For the past 20 days, AQI in the national capital has been oscillating between ‘very poor’ and ‘severe’ categories.
The air pollution in Delhi fell to “poor” category on Wednesday from “Severe” as improved wind speed flushed out pollutants on Tuesday. The Air Quality Index (AQI) in Delhi was recorded at 280 on Wednesday morning. For the past 20 days, AQI in the national capital has been oscillating between ‘very poor’ and ‘severe’ categories.
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According to the System of Air Quality and Weather Forecasting And Research (SAFAR), a central forecasting agency, PM 2.5 was recorded in the ‘poor’ category, while the PM 10 was recorded at 220 in the ‘moderate’ category.
“The wind speed picked up to 8-12kmph during the afternoon, but calm wind was recorded during evening hours,” R K Jenamani, senior scientist at IMD told Times of India.
As there was relatively better wind speed on Monday, the air quality started improving from Monday afternoon and the 24-hour average AQI of Delhi improved to the ‘poor’ category on Tuesday at 4 pm. However, the wind speed again deteriorated on Tuesday evening, and that led to accumulation of pollutants, the TOI report said citing a Met official.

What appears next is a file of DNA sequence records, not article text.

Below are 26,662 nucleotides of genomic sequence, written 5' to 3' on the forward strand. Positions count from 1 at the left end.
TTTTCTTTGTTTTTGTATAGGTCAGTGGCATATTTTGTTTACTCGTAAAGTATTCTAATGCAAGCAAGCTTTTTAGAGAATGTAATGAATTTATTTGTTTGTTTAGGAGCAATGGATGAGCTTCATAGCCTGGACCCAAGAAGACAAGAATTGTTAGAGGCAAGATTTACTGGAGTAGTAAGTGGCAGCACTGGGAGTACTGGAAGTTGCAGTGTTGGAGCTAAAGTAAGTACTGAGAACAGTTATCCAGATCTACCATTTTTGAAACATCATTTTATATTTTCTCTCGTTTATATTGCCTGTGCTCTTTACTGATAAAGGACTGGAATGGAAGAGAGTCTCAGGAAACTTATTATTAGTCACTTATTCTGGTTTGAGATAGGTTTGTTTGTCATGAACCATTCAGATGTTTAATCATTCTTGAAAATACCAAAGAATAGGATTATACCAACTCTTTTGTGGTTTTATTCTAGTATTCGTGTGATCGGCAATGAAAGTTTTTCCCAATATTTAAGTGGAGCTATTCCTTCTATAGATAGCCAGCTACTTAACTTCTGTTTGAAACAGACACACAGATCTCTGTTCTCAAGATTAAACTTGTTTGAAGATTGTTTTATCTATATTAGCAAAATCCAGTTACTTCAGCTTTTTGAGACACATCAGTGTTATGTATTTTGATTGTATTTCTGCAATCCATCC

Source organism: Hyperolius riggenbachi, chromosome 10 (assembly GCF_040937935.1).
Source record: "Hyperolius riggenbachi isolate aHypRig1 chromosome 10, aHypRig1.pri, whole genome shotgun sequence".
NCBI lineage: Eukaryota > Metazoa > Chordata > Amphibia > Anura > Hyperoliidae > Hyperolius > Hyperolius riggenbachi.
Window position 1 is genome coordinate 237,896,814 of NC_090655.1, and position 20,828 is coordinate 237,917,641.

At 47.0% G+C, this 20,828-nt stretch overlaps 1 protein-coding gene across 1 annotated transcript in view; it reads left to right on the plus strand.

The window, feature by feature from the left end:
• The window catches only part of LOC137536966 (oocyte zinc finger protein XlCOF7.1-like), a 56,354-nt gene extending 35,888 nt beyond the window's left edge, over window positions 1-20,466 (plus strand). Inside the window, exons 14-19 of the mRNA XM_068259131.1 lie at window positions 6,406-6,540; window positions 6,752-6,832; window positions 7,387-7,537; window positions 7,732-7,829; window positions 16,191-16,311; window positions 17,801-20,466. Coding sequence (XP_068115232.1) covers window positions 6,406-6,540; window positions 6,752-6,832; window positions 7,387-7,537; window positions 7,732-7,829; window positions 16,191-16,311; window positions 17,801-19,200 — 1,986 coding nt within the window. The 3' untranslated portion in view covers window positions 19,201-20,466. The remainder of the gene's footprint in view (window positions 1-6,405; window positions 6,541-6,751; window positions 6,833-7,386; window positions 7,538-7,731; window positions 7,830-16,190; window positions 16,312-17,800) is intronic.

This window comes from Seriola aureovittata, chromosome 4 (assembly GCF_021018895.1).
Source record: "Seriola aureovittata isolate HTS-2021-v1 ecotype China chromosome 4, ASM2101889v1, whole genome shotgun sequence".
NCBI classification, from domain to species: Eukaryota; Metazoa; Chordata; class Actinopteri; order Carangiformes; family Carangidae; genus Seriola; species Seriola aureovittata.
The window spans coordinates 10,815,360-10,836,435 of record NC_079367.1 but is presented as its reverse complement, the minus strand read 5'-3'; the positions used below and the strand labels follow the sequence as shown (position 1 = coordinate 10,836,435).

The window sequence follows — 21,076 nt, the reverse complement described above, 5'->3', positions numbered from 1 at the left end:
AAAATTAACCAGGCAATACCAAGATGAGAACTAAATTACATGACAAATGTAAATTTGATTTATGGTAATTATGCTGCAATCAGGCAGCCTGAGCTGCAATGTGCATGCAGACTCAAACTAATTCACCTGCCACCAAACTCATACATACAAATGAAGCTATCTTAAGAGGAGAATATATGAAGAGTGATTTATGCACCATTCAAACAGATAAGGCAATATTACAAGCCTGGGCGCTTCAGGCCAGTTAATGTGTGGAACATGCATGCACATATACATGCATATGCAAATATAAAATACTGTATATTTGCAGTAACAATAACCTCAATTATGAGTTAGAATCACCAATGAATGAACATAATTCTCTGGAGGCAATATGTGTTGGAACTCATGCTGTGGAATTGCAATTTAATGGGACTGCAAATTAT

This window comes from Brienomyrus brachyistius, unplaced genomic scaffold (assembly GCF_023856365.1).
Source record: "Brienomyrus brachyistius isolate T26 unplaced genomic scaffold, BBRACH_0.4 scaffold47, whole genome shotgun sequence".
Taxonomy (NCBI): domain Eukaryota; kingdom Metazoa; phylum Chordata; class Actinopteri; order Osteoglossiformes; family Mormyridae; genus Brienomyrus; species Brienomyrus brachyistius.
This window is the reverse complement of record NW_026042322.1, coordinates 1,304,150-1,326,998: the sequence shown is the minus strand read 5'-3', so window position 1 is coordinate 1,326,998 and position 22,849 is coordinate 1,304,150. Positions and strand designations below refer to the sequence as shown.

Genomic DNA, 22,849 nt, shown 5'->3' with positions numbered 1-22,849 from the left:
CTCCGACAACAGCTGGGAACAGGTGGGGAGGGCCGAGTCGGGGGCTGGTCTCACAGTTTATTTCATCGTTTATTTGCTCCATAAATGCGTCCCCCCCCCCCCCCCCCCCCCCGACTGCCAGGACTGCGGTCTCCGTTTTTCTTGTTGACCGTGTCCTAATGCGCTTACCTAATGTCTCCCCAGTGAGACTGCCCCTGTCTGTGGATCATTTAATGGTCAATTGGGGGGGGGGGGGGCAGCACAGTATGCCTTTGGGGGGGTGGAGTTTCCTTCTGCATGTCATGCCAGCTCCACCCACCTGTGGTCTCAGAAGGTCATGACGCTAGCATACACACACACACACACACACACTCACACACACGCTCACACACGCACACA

The air quality is expected to remain in “poor" or the lower end of “very poor" category on Wednesday and the “very poor" category from Thursday, said Air Quality Early Warning System for Delhi.
Jenamani added that the wind speed is expected to be low for the next three-four days. The visibility at Safdarjung, the city’s base station, and Palam were in the range of 1,500-2,200 metres.
The winds at transport level are likely to slow down and also change direction from northwest to south/southeast on Wednesday and north or northwest on November 25, leading to further improvement of air quality within ‘poor’ category, SAFAR stated.
The forecasting agency also predicted that local surface winds are relatively low for the next three days that will reduce the dispersion of pollutants.
According to SAFAR, air quality is likely to be within ‘poor’ category for the next three days, as the surface wind flows are expected to rise from November 27.
Meanwhile, stubble burning is set to end for the season. Only 66 stubble burning cases were reported in Punjab on Tuesday, TOI reported. The season’s count reached 71,090 stubble burning cases, nearly 5,000 cases less than the 76,590 incidents reported in 2020.